Paul Shewcraft, Esq. of Fitzroy-street, Fitzroy-square, was at Bombay in the year 1794. The defendant and Miss Usher lived together as man and wife. Witness was at a festival, and some said it was in commemoration (remmemoration?) of the wedding. Witness could not say that the defendant, Captain Harrower, was present; if, however, (observed the witness) he was her husband, he ought to have been there, but it is so long ago, I cannot recollect; the festival was held in a street upon the green. Witness believed that the signature "G. Harrower" to the letters produced, was in the prisoner's hand-writing.
Cross-examined. - "I do not recollect that I ever saw him write, we were not in the habit of corresponding."
Lionel Thompson said, he knew the signature to the letters produced to be the prisoner's hand-writing.
By defendant's Counsel. - "Have you never said, Sir, that you disbelieved in rewards or punishments hereafter?
Answer - "No, I never have."
The second marriage with Miss Giblet was proved on a former occasion to have taken place in December, 1812, at the parish of St. George, Hanover-square, and it was admitted.
Here the case for the prosecution closed; and the defendant being called upon for his defence, addressed the Magistrates at considerable length, in the course of which he observed, that the prosecution was instituted by Mr. Giblet from malicious motives, arising from his having repeatedly applied to him for the payment of a debt amounting to nearly 17,000£. He then paid the highest tributes of eulogium to his wife (Miss G.). In the year 1810, he was introduced to the family. In 1812, after his return from India, he was often with the family, and thought they all possessed many moral and religious attributes. He then paid his addresses to Miss G, which not only received her sanction, but that of the whole family. He then took several acres of land about fifteen miles from town, and was visited there by Mr. and the Misses Giblet, who continued there three weeks. Mr. Giblet came down and asked him for the loan of 5000£ which he at first refused, but afterwards, assented, on a promise that it should be returned in two months. He afterwards married Miss G. whom he had found to be a faithful and virtuous wife. Mr. G. then represented that his outstanding debts were great, and he requested him to make a ??sment (relilesment? retilesment?) on his daughter; he accordingly lent him some more, recommending him not to deceive his daughter. He afterwards lent him 127?? (1271£?) more, to purchase the ? (estate?) of Kilburn Farm. In the year 1813, Mr. Giblet represented that he was going to Mr. Coke's in Norfolk, to buy cattle, and asked him for 2,000£ more, saying it would all be paid by installments in seven months. In November 1814, he told him he must have some security for his money. Mr. G. would not give it, but said it should be paid by installments. After that, he came to his country house, and took away ?? (20? 21?) sheep without paying for them. The Captain detailed a series of injuries which he said he had received at the hands of Mr. Giblet, and declared it was a planned thing to deprive him of the sums of money he had advanced - nothing better than a conspiracy. Question to Miss Giblet.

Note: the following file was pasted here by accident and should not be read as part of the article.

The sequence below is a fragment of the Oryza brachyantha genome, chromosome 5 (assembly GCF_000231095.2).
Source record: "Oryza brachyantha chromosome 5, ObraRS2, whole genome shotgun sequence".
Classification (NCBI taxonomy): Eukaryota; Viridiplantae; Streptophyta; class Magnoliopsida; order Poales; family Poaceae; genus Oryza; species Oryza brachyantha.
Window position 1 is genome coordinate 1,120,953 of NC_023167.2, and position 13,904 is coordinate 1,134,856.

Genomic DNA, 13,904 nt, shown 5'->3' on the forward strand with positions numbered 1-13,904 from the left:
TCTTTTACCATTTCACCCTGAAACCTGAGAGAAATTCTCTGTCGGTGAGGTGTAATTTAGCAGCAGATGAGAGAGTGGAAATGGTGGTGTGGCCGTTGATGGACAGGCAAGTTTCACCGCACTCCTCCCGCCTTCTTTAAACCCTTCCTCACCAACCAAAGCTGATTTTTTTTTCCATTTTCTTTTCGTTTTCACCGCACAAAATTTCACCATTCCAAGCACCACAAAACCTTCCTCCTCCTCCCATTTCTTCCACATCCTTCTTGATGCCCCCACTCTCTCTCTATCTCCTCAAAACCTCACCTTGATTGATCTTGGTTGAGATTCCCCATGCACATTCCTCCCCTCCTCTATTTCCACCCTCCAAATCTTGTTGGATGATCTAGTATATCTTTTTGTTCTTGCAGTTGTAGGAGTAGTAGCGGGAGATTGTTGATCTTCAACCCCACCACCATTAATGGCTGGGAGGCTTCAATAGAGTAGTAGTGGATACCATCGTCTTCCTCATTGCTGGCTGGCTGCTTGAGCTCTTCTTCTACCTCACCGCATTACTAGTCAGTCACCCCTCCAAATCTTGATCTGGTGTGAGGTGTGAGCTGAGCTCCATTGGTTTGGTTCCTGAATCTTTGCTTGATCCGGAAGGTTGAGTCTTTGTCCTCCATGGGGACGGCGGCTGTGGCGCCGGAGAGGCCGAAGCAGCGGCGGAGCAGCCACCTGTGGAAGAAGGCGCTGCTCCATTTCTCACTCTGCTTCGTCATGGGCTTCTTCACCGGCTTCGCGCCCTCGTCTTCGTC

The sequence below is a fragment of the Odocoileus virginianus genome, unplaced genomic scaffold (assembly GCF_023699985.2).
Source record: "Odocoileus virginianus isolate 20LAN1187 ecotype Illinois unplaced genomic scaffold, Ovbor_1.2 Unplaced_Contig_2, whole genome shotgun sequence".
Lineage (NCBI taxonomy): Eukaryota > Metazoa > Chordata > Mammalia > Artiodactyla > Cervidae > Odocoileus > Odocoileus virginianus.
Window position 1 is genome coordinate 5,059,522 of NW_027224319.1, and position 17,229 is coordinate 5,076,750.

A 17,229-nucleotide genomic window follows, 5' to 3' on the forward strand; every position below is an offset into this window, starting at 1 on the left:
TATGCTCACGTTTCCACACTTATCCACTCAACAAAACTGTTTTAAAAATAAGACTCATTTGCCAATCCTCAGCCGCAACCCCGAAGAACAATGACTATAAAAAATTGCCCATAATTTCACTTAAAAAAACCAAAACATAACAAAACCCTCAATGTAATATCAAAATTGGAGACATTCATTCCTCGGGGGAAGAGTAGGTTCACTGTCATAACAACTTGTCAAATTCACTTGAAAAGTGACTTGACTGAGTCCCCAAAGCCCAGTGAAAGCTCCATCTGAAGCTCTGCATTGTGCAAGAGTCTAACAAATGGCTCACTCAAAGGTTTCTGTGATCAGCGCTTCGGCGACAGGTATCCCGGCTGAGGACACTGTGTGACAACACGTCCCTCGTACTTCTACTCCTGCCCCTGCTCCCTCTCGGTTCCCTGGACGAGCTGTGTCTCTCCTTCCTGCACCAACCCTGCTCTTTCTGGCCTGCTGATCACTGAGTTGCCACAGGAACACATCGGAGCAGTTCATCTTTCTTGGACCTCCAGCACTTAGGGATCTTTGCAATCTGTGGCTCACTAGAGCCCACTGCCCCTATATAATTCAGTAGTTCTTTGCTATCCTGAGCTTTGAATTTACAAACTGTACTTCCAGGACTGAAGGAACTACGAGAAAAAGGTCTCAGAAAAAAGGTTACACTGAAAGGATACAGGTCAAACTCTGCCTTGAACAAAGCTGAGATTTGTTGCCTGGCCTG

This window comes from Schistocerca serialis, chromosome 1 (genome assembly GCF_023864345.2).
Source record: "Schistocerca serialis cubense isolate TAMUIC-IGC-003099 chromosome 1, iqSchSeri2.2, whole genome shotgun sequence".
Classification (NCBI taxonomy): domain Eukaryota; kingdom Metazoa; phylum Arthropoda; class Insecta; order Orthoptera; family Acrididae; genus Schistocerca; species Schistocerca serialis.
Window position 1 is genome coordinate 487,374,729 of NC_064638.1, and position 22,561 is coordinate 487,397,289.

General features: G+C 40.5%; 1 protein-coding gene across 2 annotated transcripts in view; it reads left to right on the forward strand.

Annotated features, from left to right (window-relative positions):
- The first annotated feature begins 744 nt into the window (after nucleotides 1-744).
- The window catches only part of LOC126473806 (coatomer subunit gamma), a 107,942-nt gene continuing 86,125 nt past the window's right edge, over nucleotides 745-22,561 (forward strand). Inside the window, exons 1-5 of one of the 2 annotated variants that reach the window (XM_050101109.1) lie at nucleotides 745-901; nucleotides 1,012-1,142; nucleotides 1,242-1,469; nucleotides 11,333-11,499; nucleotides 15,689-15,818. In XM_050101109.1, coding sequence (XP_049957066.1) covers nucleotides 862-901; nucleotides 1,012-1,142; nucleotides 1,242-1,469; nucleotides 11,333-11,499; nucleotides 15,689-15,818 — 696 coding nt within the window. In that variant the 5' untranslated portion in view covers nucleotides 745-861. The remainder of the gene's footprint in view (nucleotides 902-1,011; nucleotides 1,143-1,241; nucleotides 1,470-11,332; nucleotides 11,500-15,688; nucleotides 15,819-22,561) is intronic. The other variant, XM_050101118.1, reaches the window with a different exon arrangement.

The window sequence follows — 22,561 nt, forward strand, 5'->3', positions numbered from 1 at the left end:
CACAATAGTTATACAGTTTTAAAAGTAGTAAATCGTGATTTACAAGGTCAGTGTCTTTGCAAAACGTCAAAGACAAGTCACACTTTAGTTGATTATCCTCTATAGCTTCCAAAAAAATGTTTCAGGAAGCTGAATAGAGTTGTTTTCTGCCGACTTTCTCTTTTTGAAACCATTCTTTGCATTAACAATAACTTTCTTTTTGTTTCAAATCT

Q. "Is it with your approbation that this prosecution is prosecuted?"
A. "No, Sir, I am against it."
It was ?? (then?) said, that her father had taken upon himself to prosecute, and would be in Court to answer any questions put to him on the trial. Captain Harrower was ?? (duly?) committed to Newgate by ??, on hearing which, Miss Giblett fainted, and, on recovering, begged she might be permitted to accompany him, she cried ?? (vein-nightly?), and it was with difficulty she could be removed from the office after the Captain was locked up. The prisoner is about 50.
Transcription from The Times, London, England, 07 December 1816:
CAPT. HARROWER AND MR. GIBLET.
(From an Evening Paper.)
It is a singular coincidence that Mr. Giblet, the butcher, of Bond-street, who prosecuted Capt. Harrower for bigamy, should at present be the tenant of the apartment in which the captain was for that offence imprisoned in Newgate. The captain had not long quitted his lonely abode before Mr. Giblet came into it, and his case stands on the Calendar of the present Sessions under the following charge: -
"Paul Giblet committed to Newgate on the 19th of November by a warrant, under the hands and seals of A. E. Impey, M. F. Ainsley, and R. Grant, Esqrs., commissioners of bankrupts, until he shall submit himself, and answers make to their satisfaction to certain questions put by them to him."